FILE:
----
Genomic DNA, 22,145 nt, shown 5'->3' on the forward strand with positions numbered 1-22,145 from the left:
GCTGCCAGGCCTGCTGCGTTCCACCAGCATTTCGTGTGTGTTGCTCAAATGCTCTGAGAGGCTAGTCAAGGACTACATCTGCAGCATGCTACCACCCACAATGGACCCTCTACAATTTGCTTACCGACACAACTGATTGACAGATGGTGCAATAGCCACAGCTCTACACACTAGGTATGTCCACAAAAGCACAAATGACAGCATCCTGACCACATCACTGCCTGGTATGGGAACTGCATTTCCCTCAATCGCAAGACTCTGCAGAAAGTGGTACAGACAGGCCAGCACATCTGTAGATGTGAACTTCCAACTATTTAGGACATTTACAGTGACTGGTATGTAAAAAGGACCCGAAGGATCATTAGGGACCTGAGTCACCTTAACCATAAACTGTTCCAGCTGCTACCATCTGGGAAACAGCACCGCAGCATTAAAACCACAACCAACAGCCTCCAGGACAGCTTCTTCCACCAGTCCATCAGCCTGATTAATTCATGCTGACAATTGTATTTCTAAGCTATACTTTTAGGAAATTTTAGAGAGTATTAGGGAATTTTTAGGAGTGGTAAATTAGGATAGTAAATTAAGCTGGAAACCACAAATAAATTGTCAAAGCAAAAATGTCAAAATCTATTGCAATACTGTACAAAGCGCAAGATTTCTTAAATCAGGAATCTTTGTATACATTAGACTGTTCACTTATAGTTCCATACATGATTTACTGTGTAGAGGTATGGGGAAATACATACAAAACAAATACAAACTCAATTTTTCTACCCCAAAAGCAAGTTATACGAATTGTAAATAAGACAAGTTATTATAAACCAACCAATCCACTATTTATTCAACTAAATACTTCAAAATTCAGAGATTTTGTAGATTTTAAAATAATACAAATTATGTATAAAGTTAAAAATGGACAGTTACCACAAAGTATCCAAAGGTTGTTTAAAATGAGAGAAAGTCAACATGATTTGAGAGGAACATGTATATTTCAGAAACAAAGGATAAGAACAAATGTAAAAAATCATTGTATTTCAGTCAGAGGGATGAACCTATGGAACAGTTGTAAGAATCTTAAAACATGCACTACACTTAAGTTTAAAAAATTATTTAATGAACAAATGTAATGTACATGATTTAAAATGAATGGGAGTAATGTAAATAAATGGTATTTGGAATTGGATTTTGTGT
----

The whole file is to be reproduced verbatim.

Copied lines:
Genomic DNA, 22,145 nt, shown 5'->3' on the forward strand with positions numbered 1-22,145 from the left:
GCTGCCAGGCCTGCTGCGTTCCACCAGCATTTCGTGTGTGTTGCTCAAATGCTCTGAGAGGCTAGTCAAGGACTACATCTGCAGCATGCTACCACCCACAATGGACCCTCTACAATTTGCTTACCGACACAACTGATTGACAGATGGTGCAATAGCCACAGCTCTACACACTAGGTATGTCCACAAAAGCACAAATGACAGCATCCTGACCACATCACTGCCTGGTATGGGAACTGCATTTCCCTCAATCGCAAGACTCTGCAGAAAGTGGTACAGACAGGCCAGCACATCTGTAGATGTGAACTTCCAACTATTTAGGACATTTACAGTGACTGGTATGTAAAAAGGACCCGAAGGATCATTAGGGACCTGAGTCACCTTAACCATAAACTGTTCCAGCTGCTACCATCTGGGAAACAGCACCGCAGCATTAAAACCACAACCAACAGCCTCCAGGACAGCTTCTTCCACCAGTCCATCAGCCTGATTAATTCATGCTGACAATTGTATTTCTAAGCTATACTTTTAGGAAATTTTAGAGAGTATTAGGGAATTTTTAGGAGTGGTAAATTAGGATAGTAAATTAAGCTGGAAACCACAAATAAATTGTCAAAGCAAAAATGTCAAAATCTATTGCAATACTGTACAAAGCGCAAGATTTCTTAAATCAGGAATCTTTGTATACATTAGACTGTTCACTTATAGTTCCATACATGATTTACTGTGTAGAGGTATGGGGAAATACATACAAAACAAATACAAACTCAATTTTTCTACCCCAAAAGCAAGTTATACGAATTGTAAATAAGACAAGTTATTATAAACCAACCAATCCACTATTTATTCAACTAAATACTTCAAAATTCAGAGATTTTGTAGATTTTAAAATAATACAAATTATGTATAAAGTTAAAAATGGACAGTTACCACAAAGTATCCAAAGGTTGTTTAAAATGAGAGAAAGTCAACATGATTTGAGAGGAACATGTATATTTCAGAAACAAAGGATAAGAACAAATGTAAAAAATCATTGTATTTCAGTCAGAGGGATGAACCTATGGAACAGTTGTAAGAATCTTAAAACATGCACTACACTTAAGTTTAAAAAATTATTTAATGAACAAATGTAATGTACATGATTTAAAATGAATGGGAGTAATGTAAATAAATGGTATTTGGAATTGGATTTTGTGT